Abstract: In most countries and disciplines, the primary venue for disseminating research is in peer-reviewed scholarly journal articles. Peer-reviewed articles are often used as a proxy measure of research/er ‘quality’, impacting job applications, promotions, and funding. While researchers generally receive training and guidance on how to write academic papers, there is often less attention paid to the processes that follow. As a result, researchers, especially those in their early career phase, may not be aware of the many practices and politics that influence the outcome of peer review.
In this 90-minute workshop, the speaker will look at some of the key activities involved in the process of getting manuscripts published, drawing from recent research and multiple discussions with researchers about their peer review experiences. The speaker will begin with advice for selecting the right journal and preparing a manuscript for a specific target audience. Then, the speaker will cover the various possible outcomes of the peer review process; what are they and how to deal with them. Finally, while it is never an outcome we want, rejection is common for researchers at all career phases, and the speaker will give some ideas for dealing with rejection both emotionally and practically.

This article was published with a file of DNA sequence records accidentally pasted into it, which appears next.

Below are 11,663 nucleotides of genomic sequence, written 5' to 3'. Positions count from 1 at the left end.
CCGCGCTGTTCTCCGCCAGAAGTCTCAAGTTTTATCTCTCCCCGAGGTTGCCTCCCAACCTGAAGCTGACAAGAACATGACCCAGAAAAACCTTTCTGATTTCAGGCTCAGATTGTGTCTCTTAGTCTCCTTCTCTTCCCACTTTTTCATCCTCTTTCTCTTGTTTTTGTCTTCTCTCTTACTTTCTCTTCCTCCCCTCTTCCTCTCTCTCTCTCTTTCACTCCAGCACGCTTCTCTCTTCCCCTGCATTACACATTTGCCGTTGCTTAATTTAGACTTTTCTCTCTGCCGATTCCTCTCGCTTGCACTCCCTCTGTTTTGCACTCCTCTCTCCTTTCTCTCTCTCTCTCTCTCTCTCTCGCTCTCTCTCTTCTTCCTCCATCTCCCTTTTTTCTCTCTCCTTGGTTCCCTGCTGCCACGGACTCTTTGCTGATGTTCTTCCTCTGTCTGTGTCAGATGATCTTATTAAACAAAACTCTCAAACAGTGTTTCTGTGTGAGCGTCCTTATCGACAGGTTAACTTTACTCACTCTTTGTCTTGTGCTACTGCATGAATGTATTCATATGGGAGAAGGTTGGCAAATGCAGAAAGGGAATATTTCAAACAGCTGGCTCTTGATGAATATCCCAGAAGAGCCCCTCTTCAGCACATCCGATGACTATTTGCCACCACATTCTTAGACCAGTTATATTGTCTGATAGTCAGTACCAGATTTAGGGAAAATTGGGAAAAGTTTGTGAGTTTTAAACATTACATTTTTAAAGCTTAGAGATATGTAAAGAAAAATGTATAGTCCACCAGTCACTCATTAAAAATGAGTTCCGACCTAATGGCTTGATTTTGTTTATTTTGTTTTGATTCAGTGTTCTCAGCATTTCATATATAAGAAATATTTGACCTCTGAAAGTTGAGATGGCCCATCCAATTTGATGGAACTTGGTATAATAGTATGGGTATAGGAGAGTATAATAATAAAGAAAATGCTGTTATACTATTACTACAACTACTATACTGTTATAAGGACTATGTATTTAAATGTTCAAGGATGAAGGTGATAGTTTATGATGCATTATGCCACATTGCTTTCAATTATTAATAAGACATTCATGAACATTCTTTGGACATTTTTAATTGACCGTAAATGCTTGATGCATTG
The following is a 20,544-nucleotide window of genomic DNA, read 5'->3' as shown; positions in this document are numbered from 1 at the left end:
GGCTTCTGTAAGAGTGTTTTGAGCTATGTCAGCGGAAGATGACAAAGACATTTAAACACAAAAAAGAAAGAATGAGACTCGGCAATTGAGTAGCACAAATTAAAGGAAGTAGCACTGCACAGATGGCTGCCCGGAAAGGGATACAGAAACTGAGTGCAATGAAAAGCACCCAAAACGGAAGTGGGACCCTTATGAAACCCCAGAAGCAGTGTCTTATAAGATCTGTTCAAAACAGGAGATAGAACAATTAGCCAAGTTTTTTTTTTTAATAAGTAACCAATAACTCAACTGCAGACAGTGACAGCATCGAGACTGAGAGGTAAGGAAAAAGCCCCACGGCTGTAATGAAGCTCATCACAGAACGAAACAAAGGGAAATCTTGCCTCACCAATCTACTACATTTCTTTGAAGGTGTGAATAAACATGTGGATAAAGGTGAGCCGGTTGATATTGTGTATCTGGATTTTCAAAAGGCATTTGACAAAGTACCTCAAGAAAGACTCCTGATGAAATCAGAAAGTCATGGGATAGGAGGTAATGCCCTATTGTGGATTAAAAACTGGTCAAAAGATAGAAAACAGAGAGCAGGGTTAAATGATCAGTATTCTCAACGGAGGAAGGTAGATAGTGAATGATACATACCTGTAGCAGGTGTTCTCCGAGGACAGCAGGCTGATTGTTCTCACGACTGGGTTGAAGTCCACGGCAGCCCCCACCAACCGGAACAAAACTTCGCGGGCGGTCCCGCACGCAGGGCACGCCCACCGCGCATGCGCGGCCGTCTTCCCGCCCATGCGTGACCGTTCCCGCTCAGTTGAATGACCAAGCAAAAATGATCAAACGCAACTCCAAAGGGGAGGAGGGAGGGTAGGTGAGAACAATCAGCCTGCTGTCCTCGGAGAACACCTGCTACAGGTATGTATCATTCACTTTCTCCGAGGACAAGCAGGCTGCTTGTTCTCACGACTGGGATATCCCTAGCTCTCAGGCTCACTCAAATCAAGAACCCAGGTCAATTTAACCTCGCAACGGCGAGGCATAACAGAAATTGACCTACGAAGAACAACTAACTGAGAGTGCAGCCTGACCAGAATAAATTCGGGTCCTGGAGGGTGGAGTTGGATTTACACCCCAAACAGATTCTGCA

Throughout the workshop there will be dedicated time for asking questions and sharing experiences. The workshop would be useful for any researcher, but particularly those looking to publish in the social sciences, and especially early career researchers.